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All comments by Brian Davies
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Thank you Roland, this is a timely post on an issue that I have also been interested in. One of your “Just Bridge” situation is improvising a jump shift in order to create a force. An interesting example of this was discussed in:
https://bridgewinners.com/forums/read/intermediate-forum/bidding-problem-2-pk2750qm18/?cj=668656#c668656
Most respondents seemed to feel that a jump shift on a singleton was “just bridge”.

My Machiavellian idea was that if responder were to employ another of your “Just Bridge” scenarios (passing bids described as forcing) we could end up with the absurdity of a Burn's Law violating 3-1 fit:
https://bridgewinners.com/article/view/bidding-problem-2-j3kbkoiv4d/

I didn't attract as many takers as I thought I might (maybe my example was not well chosen?), but I liked the idea of a 3 contract after 1, 1, 3, Pass on these hands:

32
A4
AKT85432
A

98764
QJ932
-
975
June 20, 2018
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And if the auction was hypothetically 1, 1; 3?

What would you bid then?
June 19, 2018
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Roll back to 3 AND apply a heavy procedural penalty for knowingly acting on Unauthorised Information. Then apply a further procedural penalty for “The 4S bidder was calmly asked why he bid 4S. The 4S bidder went ballistic.”
June 13, 2018
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3 is purportedly a natural bid (not alerted). A natural bid promises at least a three-card suit (at least where I play, based on EBU regulations).

In my opinion, if the 3 bid was actually based on a two-card suit it could be argued to be a deviation. But bidding 3 with a singleton is a gross mis-statement of suit length and is a psych.
June 7, 2018
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Is 3♠x going down? If partner passes?
May 30, 2018
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You started with 11 HCP and deducted 1 for the lack of aces, 1 for the sterile 4333 shape and 1 for the lack of intermediaries?

Or just miscounted? :)
May 25, 2018
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For many of us these days it would promise a six-card suit, since it suggests an unbalanced hand and the opener is not two-suited (since the rebid has by-passed diamonds and hearts).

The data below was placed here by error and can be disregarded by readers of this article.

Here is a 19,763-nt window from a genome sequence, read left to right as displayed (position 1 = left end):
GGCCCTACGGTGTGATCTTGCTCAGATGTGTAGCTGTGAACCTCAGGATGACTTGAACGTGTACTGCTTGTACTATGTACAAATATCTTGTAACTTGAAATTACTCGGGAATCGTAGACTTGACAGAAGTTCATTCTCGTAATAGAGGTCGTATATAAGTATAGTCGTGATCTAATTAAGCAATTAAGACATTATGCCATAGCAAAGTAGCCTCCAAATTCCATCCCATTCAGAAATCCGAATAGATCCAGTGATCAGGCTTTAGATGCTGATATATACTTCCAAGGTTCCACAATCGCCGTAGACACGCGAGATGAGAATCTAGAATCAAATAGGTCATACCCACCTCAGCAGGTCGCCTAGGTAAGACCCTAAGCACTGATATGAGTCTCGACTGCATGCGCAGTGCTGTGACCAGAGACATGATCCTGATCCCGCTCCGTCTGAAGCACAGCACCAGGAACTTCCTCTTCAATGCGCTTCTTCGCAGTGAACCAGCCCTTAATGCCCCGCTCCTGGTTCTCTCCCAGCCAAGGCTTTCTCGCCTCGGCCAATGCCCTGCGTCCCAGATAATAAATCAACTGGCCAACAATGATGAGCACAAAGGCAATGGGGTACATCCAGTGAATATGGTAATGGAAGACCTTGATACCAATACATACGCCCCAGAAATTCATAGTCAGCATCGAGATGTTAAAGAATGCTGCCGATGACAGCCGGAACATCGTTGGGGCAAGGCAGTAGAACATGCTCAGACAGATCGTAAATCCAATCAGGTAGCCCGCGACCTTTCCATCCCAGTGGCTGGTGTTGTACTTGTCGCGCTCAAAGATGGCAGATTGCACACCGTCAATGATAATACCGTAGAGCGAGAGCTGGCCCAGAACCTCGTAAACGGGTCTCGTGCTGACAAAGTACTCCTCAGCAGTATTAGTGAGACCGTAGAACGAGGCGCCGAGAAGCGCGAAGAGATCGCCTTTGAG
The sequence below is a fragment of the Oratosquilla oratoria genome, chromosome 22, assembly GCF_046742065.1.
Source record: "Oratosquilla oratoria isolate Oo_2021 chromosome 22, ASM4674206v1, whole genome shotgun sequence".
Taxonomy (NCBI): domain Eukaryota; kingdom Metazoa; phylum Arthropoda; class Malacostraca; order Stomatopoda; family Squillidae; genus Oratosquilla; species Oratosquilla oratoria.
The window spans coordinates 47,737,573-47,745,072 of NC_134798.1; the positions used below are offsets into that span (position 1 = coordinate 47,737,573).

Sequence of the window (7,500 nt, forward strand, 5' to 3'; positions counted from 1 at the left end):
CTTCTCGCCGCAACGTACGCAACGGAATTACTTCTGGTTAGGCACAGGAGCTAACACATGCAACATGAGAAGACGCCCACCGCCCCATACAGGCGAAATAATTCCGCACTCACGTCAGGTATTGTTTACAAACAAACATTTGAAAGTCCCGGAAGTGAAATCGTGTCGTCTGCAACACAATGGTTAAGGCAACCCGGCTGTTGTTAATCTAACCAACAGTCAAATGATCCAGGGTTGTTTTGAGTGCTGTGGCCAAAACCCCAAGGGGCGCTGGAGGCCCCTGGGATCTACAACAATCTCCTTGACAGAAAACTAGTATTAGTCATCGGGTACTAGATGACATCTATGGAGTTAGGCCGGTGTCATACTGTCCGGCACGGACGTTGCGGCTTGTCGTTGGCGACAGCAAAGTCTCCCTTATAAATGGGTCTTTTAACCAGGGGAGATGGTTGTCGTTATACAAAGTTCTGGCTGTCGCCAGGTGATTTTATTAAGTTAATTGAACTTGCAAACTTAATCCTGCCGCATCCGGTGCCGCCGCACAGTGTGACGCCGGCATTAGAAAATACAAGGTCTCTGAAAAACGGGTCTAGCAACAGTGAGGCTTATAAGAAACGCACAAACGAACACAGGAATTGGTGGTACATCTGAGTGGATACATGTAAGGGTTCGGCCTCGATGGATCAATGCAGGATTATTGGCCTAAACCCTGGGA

But this means that we have to be prepared to open 1NT with a five-card spade suit, 12-14 points and 5332 shape.
May 25, 2018
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Partner was pretty aggressive. You might have held:
♠QJX
♥KJXXX
♦JXX
♣AK
May 21, 2018
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So partner, who doesn't have a singleton or void:
- has two fast losers in clubs
- has two fast losers in diamonds
- is missing the AK of trumps
- Doesn't have a source of tricks (he can't have a six-card side suit and has at best a poor five-card side suit).

Yet he is committing us to the five level and cue-bidding in search of a slam. What is he smoking?

I guess that if you trust partner then you really can't be any better … but I'm still struggling to picture partner's hand!
May 18, 2018
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Just out of interest, how many losers do you assess for this hand Richard? LTC is far from an exact science and different authorities make differing adjustments.
May 17, 2018
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1 - lead directing
May 14, 2018
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North, who started the auction by showing a weak 2 in spades, suddenly decides to double clubs. Why? It can't be lead directing - he will be on lead against a heart contract.

I am sure of one thing - redouble should suggest playing in 5C XX.
May 14, 2018
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Probably the reason that we didn't double or bid 2S is that we were pretty ashamed of our opening bid.